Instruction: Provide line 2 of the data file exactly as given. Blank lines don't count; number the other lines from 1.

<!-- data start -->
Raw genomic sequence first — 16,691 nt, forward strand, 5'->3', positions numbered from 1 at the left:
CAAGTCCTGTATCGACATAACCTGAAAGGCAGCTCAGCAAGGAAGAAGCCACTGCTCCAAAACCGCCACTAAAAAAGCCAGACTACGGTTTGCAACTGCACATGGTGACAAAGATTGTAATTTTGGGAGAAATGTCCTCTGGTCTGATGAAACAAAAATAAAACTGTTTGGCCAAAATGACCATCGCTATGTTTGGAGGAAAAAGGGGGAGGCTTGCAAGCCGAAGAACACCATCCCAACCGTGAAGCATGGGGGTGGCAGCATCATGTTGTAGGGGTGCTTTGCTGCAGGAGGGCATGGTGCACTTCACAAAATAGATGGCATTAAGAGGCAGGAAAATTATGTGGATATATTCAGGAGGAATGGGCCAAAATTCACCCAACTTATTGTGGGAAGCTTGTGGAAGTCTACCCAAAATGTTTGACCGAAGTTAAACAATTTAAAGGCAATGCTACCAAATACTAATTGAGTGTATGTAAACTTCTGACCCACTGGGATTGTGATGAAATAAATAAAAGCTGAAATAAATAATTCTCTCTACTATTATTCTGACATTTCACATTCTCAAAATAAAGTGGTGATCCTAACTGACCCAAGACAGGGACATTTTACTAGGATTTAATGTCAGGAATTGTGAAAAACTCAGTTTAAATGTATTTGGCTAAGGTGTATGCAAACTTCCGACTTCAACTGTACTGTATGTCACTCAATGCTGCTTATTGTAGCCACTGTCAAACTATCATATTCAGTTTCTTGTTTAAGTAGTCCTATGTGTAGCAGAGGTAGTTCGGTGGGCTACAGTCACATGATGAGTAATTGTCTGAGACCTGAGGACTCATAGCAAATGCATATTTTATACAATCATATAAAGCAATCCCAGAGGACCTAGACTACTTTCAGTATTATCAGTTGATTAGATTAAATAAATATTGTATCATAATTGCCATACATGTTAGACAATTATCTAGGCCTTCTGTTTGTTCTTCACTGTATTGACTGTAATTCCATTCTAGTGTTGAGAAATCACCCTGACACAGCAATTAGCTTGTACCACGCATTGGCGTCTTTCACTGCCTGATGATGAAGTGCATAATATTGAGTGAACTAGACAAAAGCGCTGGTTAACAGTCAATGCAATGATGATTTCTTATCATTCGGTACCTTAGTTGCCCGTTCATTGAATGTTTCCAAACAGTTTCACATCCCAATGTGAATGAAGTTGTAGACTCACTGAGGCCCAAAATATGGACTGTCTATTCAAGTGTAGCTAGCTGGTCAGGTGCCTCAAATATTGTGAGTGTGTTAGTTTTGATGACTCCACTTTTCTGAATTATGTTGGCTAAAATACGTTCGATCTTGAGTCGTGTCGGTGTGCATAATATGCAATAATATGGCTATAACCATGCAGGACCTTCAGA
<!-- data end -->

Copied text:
CAAGTCCTGTATCGACATAACCTGAAAGGCAGCTCAGCAAGGAAGAAGCCACTGCTCCAAAACCGCCACTAAAAAAGCCAGACTACGGTTTGCAACTGCACATGGTGACAAAGATTGTAATTTTGGGAGAAATGTCCTCTGGTCTGATGAAACAAAAATAAAACTGTTTGGCCAAAATGACCATCGCTATGTTTGGAGGAAAAAGGGGGAGGCTTGCAAGCCGAAGAACACCATCCCAACCGTGAAGCATGGGGGTGGCAGCATCATGTTGTAGGGGTGCTTTGCTGCAGGAGGGCATGGTGCACTTCACAAAATAGATGGCATTAAGAGGCAGGAAAATTATGTGGATATATTCAGGAGGAATGGGCCAAAATTCACCCAACTTATTGTGGGAAGCTTGTGGAAGTCTACCCAAAATGTTTGACCGAAGTTAAACAATTTAAAGGCAATGCTACCAAATACTAATTGAGTGTATGTAAACTTCTGACCCACTGGGATTGTGATGAAATAAATAAAAGCTGAAATAAATAATTCTCTCTACTATTATTCTGACATTTCACATTCTCAAAATAAAGTGGTGATCCTAACTGACCCAAGACAGGGACATTTTACTAGGATTTAATGTCAGGAATTGTGAAAAACTCAGTTTAAATGTATTTGGCTAAGGTGTATGCAAACTTCCGACTTCAACTGTACTGTATGTCACTCAATGCTGCTTATTGTAGCCACTGTCAAACTATCATATTCAGTTTCTTGTTTAAGTAGTCCTATGTGTAGCAGAGGTAGTTCGGTGGGCTACAGTCACATGATGAGTAATTGTCTGAGACCTGAGGACTCATAGCAAATGCATATTTTATACAATCATATAAAGCAATCCCAGAGGACCTAGACTACTTTCAGTATTATCAGTTGATTAGATTAAATAAATATTGTATCATAATTGCCATACATGTTAGACAATTATCTAGGCCTTCTGTTTGTTCTTCACTGTATTGACTGTAATTCCATTCTAGTGTTGAGAAATCACCCTGACACAGCAATTAGCTTGTACCACGCATTGGCGTCTTTCACTGCCTGATGATGAAGTGCATAATATTGAGTGAACTAGACAAAAGCGCTGGTTAACAGTCAATGCAATGATGATTTCTTATCATTCGGTACCTTAGTTGCCCGTTCATTGAATGTTTCCAAACAGTTTCACATCCCAATGTGAATGAAGTTGTAGACTCACTGAGGCCCAAAATATGGACTGTCTATTCAAGTGTAGCTAGCTGGTCAGGTGCCTCAAATATTGTGAGTGTGTTAGTTTTGATGACTCCACTTTTCTGAATTATGTTGGCTAAAATACGTTCGATCTTGAGTCGTGTCGGTGTGCATAATATGCAATAATATGGCTATAACCATGCAGGACCTTCAGA